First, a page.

I get to a chicken and egg problem in this review, but, again, I really wanted to see a “moral” take on his position. In Chapter 8, “The Politics of Treatment”, on p 168, he (after allusion to gay male promiscuity and medical issues) writes that “traditionalists who believe there is a moral order grounded in nature’s design” (for biological gender) find “a warning that humankind does not have unlimited freedom.” That’s pretty much it. It’s a proxy argument for religion. Rather disappointing. But it does invite all the epistemology of Philosophy 101.

I’ll take a crack at what he could have written in a moment – but then, he would get a different book, and one for which his rather abrasive title doesn’t fit. But the heart of the matter starts with challenging the typical liberal arguments about “immutability” and realizing that we find ourselves chased, by almost mathematical logic, into apparent contradictions and paradoxes that are difficult to face, whatever the best of intentions.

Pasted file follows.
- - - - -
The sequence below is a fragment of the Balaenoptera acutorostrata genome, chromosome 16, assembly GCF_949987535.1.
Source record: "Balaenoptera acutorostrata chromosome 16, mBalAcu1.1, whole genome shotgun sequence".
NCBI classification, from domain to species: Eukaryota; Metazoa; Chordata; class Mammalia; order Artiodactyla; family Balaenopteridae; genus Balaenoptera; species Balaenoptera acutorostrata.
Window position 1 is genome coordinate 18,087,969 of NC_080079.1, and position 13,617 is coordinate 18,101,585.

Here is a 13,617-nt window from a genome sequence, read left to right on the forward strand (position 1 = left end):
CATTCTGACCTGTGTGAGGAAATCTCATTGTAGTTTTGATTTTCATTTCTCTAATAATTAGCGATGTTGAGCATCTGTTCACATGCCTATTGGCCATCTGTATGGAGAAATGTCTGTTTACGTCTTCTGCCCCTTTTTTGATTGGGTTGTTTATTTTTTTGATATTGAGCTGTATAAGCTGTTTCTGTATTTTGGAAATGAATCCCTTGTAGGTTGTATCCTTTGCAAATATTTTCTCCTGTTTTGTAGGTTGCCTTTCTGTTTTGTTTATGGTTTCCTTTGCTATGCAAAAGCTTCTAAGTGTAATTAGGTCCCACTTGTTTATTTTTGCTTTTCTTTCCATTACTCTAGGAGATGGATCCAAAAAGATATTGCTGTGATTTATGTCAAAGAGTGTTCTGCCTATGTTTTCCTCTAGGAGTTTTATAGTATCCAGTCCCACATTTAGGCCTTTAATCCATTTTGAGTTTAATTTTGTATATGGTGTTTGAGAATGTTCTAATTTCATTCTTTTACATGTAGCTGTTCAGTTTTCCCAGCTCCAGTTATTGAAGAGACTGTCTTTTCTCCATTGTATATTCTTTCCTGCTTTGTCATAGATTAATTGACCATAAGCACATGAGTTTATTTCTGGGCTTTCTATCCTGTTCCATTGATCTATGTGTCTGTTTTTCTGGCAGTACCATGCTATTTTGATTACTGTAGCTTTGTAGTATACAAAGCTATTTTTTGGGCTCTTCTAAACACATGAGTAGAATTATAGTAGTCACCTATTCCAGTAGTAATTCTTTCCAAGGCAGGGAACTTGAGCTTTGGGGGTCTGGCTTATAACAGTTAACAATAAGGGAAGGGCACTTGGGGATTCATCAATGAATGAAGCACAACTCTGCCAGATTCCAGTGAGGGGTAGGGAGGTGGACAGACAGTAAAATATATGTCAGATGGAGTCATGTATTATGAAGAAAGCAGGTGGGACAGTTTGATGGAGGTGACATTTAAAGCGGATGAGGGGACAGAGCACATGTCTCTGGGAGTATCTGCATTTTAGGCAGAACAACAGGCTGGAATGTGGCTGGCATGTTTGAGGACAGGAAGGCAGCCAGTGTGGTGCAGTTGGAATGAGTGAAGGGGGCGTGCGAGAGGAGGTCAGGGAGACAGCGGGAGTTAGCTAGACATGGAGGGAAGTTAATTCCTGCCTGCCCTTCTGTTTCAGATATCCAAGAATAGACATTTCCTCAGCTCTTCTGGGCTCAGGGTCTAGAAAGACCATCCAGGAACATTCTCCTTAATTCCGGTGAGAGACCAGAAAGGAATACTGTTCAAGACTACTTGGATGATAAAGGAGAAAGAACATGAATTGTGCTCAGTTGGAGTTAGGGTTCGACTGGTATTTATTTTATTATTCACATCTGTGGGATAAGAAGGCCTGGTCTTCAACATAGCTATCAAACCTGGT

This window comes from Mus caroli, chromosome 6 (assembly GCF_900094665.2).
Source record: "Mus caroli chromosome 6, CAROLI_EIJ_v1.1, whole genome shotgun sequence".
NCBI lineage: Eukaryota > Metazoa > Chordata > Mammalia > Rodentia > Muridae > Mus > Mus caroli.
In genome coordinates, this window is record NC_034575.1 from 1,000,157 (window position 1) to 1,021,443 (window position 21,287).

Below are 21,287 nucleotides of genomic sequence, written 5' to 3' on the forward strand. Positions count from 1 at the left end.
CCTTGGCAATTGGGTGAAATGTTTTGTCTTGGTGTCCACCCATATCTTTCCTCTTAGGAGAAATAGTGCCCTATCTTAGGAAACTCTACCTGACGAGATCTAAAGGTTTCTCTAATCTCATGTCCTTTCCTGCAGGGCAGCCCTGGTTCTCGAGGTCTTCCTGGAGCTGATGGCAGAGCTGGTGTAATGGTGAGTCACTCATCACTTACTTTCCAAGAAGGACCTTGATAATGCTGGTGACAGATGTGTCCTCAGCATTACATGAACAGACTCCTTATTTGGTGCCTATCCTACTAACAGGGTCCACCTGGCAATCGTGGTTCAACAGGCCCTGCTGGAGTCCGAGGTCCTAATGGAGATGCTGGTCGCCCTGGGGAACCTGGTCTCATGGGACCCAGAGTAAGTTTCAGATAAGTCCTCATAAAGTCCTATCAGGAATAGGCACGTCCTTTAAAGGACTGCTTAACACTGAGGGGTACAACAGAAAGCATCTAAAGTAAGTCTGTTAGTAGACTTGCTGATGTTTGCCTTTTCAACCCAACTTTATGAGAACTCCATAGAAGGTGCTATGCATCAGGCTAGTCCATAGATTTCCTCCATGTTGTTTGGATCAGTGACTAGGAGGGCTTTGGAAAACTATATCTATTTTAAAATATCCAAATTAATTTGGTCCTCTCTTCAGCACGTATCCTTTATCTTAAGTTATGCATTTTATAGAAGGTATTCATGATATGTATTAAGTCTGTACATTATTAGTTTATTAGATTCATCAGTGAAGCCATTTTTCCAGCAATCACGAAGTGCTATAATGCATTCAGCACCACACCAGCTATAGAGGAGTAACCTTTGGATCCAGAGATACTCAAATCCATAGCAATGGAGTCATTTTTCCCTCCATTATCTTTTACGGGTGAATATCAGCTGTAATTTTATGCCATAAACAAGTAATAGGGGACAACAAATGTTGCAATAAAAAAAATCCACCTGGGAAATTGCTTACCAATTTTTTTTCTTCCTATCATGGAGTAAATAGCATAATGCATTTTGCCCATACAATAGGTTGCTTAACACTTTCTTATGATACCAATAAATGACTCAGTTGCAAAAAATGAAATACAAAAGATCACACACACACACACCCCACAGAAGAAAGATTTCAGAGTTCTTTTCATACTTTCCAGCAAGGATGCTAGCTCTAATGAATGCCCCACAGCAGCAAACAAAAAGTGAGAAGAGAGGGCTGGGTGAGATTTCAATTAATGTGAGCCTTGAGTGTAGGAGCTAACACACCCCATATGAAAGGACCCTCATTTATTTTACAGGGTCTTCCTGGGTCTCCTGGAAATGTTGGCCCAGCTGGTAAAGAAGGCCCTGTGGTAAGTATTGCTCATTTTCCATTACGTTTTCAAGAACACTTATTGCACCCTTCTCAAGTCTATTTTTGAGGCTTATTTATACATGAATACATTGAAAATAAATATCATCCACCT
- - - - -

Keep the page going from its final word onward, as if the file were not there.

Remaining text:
People are born (effectively, whether by genetics, congenital factors like uterine hormonal influences on the brain, upbringing, exposure to infectious agents, etc) with a variety of abilities, capabilities, inclinations and aversions. I’ll start with what he makes a facile analogy. He says that people can be born with a tendency toward obesity or alcoholism. True, and we normally expect people to do something about these problems; we don’t accept the destructive behavior or medical issues that result, which others must often “pay for.” In a sense, everyone, we think, owns his or her own karma (we could get into whether there is “family karma” though).